Axovant Sciences has reported negative top-line results from its Phase III MINDSET clinical trial of intepirdine conducted to treat mild-to-moderate Alzheimer's disease (AD).
Intepirdine is an investigational, oral, once-daily 5-HT6 receptor antagonist being developed to release acetylcholine required for cognition and function in the brain.
The trial did not meet its co-primary efficacy endpoints and the results revealed that patients administered with 35mg of intepirdine did not achieve improved cognition at 24 weeks, compared to placebo.
Additionally, patients did not experience improvement in measures of daily activities analysed using Alzheimer's disease assessment scale-cognitive subscale (ADAS-Cog) and Alzheimer's disease cooperative study activities of daily living scale (ADCS-ADL).
The global, randomised, double-blind, placebo-controlled MINDSET trial assessed the safety, efficacy and tolerability of intepirdine in 1,315 patients who were on background donepezil therapy.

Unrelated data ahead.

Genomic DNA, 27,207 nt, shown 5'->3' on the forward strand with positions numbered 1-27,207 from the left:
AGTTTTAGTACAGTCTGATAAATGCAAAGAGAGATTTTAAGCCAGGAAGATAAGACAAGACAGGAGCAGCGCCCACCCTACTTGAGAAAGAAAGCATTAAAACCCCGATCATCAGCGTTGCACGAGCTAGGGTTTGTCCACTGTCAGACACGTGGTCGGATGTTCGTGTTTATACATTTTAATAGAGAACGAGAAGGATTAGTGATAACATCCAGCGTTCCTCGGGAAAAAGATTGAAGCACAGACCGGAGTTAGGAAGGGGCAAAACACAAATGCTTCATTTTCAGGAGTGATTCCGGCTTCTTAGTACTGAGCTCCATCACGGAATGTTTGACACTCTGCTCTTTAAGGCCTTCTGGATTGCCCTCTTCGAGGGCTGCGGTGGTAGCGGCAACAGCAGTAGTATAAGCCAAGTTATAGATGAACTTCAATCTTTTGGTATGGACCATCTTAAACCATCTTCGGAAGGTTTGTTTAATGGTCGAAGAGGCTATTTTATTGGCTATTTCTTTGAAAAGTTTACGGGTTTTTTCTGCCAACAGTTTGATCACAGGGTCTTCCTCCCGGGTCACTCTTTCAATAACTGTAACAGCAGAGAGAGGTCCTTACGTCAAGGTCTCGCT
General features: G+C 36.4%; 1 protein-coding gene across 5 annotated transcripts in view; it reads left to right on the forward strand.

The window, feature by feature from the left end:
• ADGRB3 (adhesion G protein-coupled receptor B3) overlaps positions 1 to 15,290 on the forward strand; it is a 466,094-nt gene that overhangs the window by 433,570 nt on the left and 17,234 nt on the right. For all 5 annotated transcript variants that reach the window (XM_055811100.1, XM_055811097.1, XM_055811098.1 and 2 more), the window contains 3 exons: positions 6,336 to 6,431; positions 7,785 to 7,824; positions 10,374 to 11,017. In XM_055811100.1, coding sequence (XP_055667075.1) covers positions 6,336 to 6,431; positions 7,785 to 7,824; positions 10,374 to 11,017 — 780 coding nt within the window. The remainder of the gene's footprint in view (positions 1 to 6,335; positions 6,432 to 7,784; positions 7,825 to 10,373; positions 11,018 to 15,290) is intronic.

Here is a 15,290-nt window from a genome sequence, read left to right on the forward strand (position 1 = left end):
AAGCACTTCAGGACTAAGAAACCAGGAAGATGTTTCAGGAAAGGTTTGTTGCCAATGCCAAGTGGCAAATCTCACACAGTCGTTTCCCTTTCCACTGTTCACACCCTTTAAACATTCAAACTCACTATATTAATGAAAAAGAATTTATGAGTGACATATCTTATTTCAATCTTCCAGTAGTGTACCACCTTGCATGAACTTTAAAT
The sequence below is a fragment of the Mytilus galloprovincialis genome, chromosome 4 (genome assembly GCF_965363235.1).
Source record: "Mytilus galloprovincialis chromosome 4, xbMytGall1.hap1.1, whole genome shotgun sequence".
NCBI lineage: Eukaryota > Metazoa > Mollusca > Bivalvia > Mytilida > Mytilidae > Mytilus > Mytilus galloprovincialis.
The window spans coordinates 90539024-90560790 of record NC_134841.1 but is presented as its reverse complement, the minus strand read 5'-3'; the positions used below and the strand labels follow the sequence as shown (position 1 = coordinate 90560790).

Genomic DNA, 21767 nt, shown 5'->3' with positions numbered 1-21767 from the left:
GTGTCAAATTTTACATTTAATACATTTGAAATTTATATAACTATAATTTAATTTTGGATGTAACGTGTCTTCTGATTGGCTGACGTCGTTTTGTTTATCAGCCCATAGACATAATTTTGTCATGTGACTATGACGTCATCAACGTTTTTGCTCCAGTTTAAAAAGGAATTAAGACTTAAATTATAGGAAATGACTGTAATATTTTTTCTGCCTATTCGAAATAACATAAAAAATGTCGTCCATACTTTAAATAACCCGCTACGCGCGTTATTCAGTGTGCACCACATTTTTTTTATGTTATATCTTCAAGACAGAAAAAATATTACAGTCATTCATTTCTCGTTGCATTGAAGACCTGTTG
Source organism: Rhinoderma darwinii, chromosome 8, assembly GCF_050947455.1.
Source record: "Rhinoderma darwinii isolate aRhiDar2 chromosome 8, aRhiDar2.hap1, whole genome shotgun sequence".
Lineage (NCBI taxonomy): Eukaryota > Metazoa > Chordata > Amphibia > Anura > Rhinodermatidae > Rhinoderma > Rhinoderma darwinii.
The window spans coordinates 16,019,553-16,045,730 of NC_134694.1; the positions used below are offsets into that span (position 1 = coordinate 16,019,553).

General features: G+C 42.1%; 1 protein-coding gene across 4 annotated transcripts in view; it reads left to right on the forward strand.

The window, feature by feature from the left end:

Axovant CEO David Hung said: “While we are deeply disappointed by these trial results, we also are saddened for the millions of patients and families impacted by Alzheimer's disease.
“However, we believe that the fight against Alzheimer's and other important areas of unmet need in neurology is too important to be derailed by this setback.”
In the Phase III trial, intepirdine was observed to be generally well tolerated and achieved significant improvement in only one key secondary endpoint; the clinician interview-based impression of change.
The firm intends to continue evaluation of intepirdine in the Phase IIb HEADWAY trial being performed in dementia patients with Lewy bodies (DLB).
Expected to report top-line data by the end of this year, the Phase IIb trial is investigating 35mg of intepirdine, along with its 70mg dose to target both 5-HT6 and 5-HT2A receptors.